The Bhagavad Gita on Concentration
Excerpts from God Talks with Arjuna: The Bhagavad Gita
by Paramahansa Yogananda
Their thoughts immersed in That (Spirit), their souls one with Spirit, their sole allegiance and devotion given to Spirit, their beings purified from poisonous delusion by the antidote of wisdom—such men reach the state of nonreturn.
—The Bhagavad Gita V:17
'The state of nonreturn’ is referred to in the Bible: "Him that over-cometh will I make a pillar in the temple of my God, and he shall go no more out (shall reincarnate no more)." [Revelation 3:12]
Devotees who use their power of discrimination to free themselves from identification with the drama of creation and behold in it only the play of the cosmic light and the shadows of delusion; who concentrate on the cosmic beam and not on the shadows; who perceive their souls as rays of the Cosmic Sun; who are continuously absorbed in It; who have destroyed delusion by wisdom—those sages attain liberation.
So long as a person has obsessive desires for the excitement of viewing motion pictures, so long he will seek no higher pastime. Similarly, so long as a man is interested in and attached to the drama of his present incarnation, at death he will depart with unfinished desires and be compelled to return to earth to experience other motion picture sequences, until all his fascinations have been fulfilled.
By nonattachment, by beholding the scenes of life as a divine panorama, and by meditation and ecstasy, man gradually realizes that God is the sole Director of the cosmic cinema. The wisdom so acquired brings about the reunion of the individualized soul with Spirit, thus ending—at last and forever—the long separation.
Inherent in this verse is another interpretation intended for guidance in the sadhana (spiritual practices) of the meditating devotee, according to the following rendering:
Thinking on That,
merged in That,
established in That,
solely devoted to That,
they go whence there is no return,
their sins dispelled by wisdom.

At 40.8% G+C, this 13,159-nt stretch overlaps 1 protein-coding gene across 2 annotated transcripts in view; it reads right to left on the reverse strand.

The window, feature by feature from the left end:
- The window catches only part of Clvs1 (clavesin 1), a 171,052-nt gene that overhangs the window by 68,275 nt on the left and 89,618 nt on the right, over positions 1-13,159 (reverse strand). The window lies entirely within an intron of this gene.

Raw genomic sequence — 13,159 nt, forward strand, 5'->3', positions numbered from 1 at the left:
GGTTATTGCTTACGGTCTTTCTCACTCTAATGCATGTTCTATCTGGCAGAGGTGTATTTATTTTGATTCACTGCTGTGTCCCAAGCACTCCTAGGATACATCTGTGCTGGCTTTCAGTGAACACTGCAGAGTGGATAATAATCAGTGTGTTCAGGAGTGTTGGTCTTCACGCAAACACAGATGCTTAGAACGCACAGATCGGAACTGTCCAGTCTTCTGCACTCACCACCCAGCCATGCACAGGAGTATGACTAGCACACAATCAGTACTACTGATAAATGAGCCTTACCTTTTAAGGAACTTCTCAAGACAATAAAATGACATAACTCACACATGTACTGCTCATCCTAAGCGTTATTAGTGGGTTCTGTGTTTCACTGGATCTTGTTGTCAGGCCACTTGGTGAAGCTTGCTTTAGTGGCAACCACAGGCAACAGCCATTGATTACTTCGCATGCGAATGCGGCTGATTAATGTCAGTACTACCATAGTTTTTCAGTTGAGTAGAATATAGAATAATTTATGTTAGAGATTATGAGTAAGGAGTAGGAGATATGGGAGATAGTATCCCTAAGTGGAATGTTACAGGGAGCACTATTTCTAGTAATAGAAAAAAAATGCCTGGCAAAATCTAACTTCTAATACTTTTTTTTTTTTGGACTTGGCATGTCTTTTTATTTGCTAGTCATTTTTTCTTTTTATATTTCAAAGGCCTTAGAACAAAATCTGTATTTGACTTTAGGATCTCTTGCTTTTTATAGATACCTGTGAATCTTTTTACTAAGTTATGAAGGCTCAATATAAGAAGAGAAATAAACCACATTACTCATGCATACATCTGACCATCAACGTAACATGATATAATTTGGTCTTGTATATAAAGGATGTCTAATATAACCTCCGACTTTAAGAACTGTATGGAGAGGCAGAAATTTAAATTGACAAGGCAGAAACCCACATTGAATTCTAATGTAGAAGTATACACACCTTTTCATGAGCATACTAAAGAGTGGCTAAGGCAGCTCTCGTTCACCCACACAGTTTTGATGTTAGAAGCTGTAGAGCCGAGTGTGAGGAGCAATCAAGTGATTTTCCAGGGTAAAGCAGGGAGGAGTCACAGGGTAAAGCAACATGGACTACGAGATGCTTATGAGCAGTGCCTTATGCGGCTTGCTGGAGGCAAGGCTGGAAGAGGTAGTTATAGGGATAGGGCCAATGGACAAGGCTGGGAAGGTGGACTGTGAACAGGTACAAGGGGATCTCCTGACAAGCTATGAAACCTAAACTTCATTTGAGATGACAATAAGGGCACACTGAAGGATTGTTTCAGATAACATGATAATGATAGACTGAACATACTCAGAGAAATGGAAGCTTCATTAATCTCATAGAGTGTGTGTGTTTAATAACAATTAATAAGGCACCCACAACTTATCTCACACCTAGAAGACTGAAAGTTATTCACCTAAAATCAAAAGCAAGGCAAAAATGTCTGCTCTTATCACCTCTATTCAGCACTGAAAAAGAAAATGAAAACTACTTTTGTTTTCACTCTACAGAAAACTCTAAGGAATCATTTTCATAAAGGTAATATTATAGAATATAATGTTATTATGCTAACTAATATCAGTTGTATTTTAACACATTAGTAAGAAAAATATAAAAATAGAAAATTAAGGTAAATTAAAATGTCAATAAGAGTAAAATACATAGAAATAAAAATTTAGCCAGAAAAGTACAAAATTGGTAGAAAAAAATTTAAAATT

Thinking on That:
Holding the attention on the object of meditation; for example, keeping the mind concentrated on the inner sound of the great Aum (Amen), the universal cosmic vibration that is the manifested creative consciousness and power of God. The thinking state implies duality of experience: two poles, one upward toward Spirit and one downward toward matter.
Merged in That:
Filled with the universal Aum vibration, excluding the intrusion of all thoughts born of the sentient mind.
This second stage of concentration transcends the "thinking state"; it is oneness with the object of meditation experienced through the pure intuition of the soul.
The merged state of concentration brings the devotee in direct touch and friendship with the Spirit through Aum. It is a blissful state filling the devotee to overflowing with confidence and faith in God. But the merged state in the beginning is not stable and abiding. Unless it is oft repeated and the habit correspondingly formed, it is liable to disappear and be lost whenever the devotee is beset by the bad habit of mental restlessness in meditation, or when he resumes his material activities after his meditations. Hence, this state is transitory because bad habits reappear as soon as new good habits and experiences complete their debut and make their exit. Devotees whose bad habits are strong easily become discouraged when confronted with the apparent unstability of spiritual experiences. Doubts arise, and the faithless may relegate spiritual experiences to the realm of impractical mysticism. The fault lies in the practitioners' lack of perseverance to make permanent their spiritual gains, the attainment of the third or established state of divine communion.
Established in That:
Permanently and continuously abiding in the state of divine oneness, regardless of one's external activities (the nirvikalpa state).
Having mastered these three stages of concentration, thus changing the focus of the consciousness from matter to Spirit, the devotee no longer harbors any desire save devotion to God and to live for Him alone.
In such devotees, all sins (past and present karma) are dispelled by the wisdom-light of God-realization, even as the accumulated darkness of night vanishes with the coming of the dawn. These devotees are released thereby from the dizzying whirl of the wheel of birth-death-rebirth. They "go no more out" from the presence of God. (p.554)